Health Highlights: Oct. 17, 2014
Health Highlights: Oct. 17, 2014 Here are some of the latest health and medical news developments, compiled by the editors of HealthDay: Joan Rivers Died of Brain Damage Caused by Low Oxygen: Medical Examiner Joan Rivers died of complications while having medical procedures to check her voice box and vocal cords and to determine whether she had acid reflux, according to a New York City medical examiner's report released Thursday. It said the 81-year-old comedian's death on Sept. 4 was due to brain damag...
Health Tip: Enjoy Your Coffee, But ...
Health Tip: Enjoy Your Coffee, But ... (HealthDay News) -- Coffee contains beneficial nutrients, but fattening sweeteners can dampen these benefits. The Academy of Nutrition and Dietetics offers this advice when it comes to drinking coffee: Beware of additives or "designer" coffee drinks. Opt for a fat-free milk latte, which will limit added calories and fat. Skip the sugar. Add flavor to your coffee with cinnamon or vanilla powder. Limit yourself to no more than three 8-ounce servings of coffee per day.
Health Tip: Watch Your Family's Portion Sizes
Health Tip: Watch Your Family's Portion Sizes (HealthDay News) -- Limiting you and family members to appropriate portion sizes can help maintain healthy weights and avoid overeating. The Letsmove.gov website offers these suggestions: Use smaller bowls and plates at home. Buy snacks in smaller packages. Don't push kids to clean their plates. Instead, encourage them to stop eating when they're full. Cook in larger batches, serving appropriate portions and freezing the rest. Measure appropriate portion siz...
Health Highlights: Oct. 16, 2014
Health Highlights: Oct. 16, 2014 Here are some of the latest health and medical news developments, compiled by the editors of HealthDay: Two New Drugs Approved for Fatal Lung Disease Two newly-approved drugs can slow the progression of a deadly lung disease, but there are concerns about the drugs' high prices. Roche's Esbriet and Boehringer Ingelheim's Ofev were approved Wednesday by the U.S. Food and Drug Administration for treatment of people with idiopathic pulmonary fibrosis, The New York Times repo...
Healthy Lifestyle May Boost Breast Cancer Survival
Healthy Lifestyle May Boost Breast Cancer Survival THURSDAY, Oct. 16, 2014 (HealthDay News) -- Exercise, healthy eating and good weight control may help improve survival of breast cancer patients, according to a large-scale review. Researchers analyzed 85 studies that included more than 164,000 women worldwide and found that breast cancer patient survival may be associated with: a healthy weight, physical activity, eating foods with fiber and soy and lower fat intake, particularly saturated fat. However...
Health Tip: Teach Kids About Pedestrian Safety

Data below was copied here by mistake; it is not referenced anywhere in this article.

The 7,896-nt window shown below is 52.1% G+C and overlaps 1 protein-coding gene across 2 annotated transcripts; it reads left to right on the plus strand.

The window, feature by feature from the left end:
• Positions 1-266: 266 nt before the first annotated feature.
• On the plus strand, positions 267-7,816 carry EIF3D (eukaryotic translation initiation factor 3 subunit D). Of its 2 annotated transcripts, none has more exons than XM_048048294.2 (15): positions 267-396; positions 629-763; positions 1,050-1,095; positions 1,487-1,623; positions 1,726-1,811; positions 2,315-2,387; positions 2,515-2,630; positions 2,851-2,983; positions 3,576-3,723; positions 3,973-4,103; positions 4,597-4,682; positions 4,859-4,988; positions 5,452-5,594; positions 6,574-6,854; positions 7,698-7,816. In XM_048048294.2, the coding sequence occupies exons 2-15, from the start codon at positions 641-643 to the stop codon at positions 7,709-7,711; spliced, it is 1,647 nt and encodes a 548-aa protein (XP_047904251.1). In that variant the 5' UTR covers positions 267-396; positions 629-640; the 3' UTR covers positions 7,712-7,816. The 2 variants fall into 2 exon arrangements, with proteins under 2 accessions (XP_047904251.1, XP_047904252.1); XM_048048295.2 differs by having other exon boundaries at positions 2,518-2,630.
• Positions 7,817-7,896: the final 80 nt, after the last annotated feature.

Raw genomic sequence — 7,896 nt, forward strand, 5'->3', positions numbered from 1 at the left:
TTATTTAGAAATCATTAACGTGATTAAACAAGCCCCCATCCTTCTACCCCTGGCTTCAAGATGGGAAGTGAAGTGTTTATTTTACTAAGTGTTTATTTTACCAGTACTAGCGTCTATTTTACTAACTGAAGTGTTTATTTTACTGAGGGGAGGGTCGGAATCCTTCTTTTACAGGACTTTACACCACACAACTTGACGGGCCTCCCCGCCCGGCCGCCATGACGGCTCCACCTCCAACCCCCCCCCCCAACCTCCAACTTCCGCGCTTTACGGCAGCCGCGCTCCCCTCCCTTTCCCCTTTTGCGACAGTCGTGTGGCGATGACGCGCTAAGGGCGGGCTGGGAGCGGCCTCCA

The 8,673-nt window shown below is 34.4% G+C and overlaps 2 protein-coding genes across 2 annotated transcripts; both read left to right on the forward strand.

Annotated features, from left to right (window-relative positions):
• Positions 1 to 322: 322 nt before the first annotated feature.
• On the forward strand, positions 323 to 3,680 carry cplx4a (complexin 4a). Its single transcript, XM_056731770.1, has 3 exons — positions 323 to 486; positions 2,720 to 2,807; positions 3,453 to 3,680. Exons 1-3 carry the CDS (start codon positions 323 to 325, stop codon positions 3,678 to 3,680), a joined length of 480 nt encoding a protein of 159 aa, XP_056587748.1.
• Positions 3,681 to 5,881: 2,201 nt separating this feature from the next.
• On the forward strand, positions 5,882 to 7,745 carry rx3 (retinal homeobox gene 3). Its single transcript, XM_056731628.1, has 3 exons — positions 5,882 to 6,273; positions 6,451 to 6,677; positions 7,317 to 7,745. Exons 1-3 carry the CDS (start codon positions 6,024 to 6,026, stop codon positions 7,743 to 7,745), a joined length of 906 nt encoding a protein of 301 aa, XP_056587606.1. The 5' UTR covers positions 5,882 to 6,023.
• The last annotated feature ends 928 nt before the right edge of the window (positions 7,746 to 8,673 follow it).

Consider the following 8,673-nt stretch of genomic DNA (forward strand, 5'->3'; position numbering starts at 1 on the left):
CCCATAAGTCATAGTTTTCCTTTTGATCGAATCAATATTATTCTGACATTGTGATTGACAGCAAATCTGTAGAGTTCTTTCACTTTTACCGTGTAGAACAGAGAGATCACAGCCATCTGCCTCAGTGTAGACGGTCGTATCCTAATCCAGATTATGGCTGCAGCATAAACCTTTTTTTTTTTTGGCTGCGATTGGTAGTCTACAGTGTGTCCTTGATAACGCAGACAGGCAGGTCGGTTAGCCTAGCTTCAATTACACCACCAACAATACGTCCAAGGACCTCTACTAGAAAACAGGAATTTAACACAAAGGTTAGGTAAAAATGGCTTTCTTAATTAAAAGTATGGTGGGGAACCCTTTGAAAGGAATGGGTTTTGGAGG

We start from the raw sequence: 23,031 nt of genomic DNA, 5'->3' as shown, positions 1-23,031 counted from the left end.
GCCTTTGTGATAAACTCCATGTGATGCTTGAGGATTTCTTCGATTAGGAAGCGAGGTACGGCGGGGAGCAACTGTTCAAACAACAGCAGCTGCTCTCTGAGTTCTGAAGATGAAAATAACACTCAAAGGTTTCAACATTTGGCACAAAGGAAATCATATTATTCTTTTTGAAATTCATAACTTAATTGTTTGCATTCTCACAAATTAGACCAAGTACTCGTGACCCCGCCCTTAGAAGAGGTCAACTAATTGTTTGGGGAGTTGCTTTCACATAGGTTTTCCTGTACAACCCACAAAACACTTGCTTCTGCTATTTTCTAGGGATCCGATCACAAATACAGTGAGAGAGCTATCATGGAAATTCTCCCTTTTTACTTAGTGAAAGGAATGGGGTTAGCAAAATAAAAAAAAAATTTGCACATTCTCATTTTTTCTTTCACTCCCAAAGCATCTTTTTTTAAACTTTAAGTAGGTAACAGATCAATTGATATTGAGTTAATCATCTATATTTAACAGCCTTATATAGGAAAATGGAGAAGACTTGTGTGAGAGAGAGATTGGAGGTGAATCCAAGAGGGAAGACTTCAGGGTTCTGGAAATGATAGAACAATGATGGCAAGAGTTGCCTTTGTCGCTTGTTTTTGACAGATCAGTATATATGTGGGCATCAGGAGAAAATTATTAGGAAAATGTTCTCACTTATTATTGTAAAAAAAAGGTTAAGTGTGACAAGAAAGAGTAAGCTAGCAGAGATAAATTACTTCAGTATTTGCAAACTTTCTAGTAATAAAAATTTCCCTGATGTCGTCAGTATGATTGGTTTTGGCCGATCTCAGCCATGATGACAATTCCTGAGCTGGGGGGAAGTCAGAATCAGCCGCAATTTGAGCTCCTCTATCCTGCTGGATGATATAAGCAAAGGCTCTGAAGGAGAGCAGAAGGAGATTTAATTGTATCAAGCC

Health Tip: Teach Kids About Pedestrian Safety (HealthDay News) -- To help keep kids safe while they're walking to school, a friend's house or just around town, be sure to discuss pedestrian safety. The Safekids.org website offers this advice: Explain basic safety pedestrian rules, including walking on the sidewalk or path, and only crossing the street at a corner or crosswalk. Tell your child to put away any electronic device while walking, making sure to look both ways before crossing a street. Don't ...
Health Tip: Pain in the Foot?
Health Tip: Pain in the Foot? (HealthDay News) -- Symptoms of foot arthritis, including painful inflammation and swelling, can make it difficult to take even a few steps. The American Podiatric Medical Association says you should see a doctor if your symptoms include: Swelling that affects at least one joint. Tenderness or pain that recurs in any joint. Heat or redness surrounding a joint. Restricted range of motion. Morning stiffness. A growth, rash or skin change.
Health Highlights: Oct. 15, 2014
Health Highlights: Oct. 15, 2014 Here are some of the latest health and medical news developments, compiled by the editors of HealthDay: NYC Rats Carry Wide Variety of Germs Experts are alarmed by a new study showing that rats in Manhattan carry a wide range of bacteria and viruses. Columbia University researchers examined 133 rats and found a large number of pathogens, including some that cause food-borne illnesses, others that had never been detected in New York, and some that were new to science, The...
Heroism Seems to Be a Spontaneous Act
Heroism Seems to Be a Spontaneous Act WEDNESDAY, Oct. 15, 2014 (HealthDay News) -- People who risk their lives to rescue others appear to do so without giving it much thought, a new study finds. It looked at more than 50 people awarded the Carnegie Hero Medal, given to civilians who put their lives in danger to save strangers. Statements made by the heroes were analyzed and rated by hundreds of people, and also underwent computer analysis, according to the study published Oct. 15 in the journal PLOS ONE...
Health Tip: Take a Nap
Health Tip: Take a Nap (HealthDay News) -- Sometimes you feel like you need a little rest to get through the rest of your day. Experts say that may not be a bad idea. The National Sleep Foundation explains how a nap can be beneficial: A short nap can help reduce the risk of accidents and mistakes, make you more alert and boost performance. A nap may increase alertness for several hours, not just the immediate aftermath. A nap can help you feel refreshed and energized.
Health Tip: Installing a Child's Car Seat
Health Tip: Installing a Child's Car Seat (HealthDay News) -- Proper installation of a rear-facing car seat, recommended for all infants and children up to age 2, offers protection for your child in the event of a car crash. The American Academy of Pediatrics suggests these guidelines: The harness straps should be in the slots that are at or below the height of your child's shoulders. Straps should fit snugly with the chest clip at mid-chest. Make sure the car seat is installed snugly. It should not mov...
Health Highlights: Oct. 14, 2014
Health Highlights: Oct. 14, 2014 Here are some of the latest health and medical news developments, compiled by the editors of HealthDay: Faster Test Developed for Enterovirus D68 A new, faster lab test for enterovirus D68 has been developed by the U.S. Centers for Disease Control and Prevention. Between mid-August and Oct 14, a total of 691 people in 46 states and the District of Columbia have been confirmed to have respiratory illness caused by enterovirus D68, according to the CDC. The virus was blame...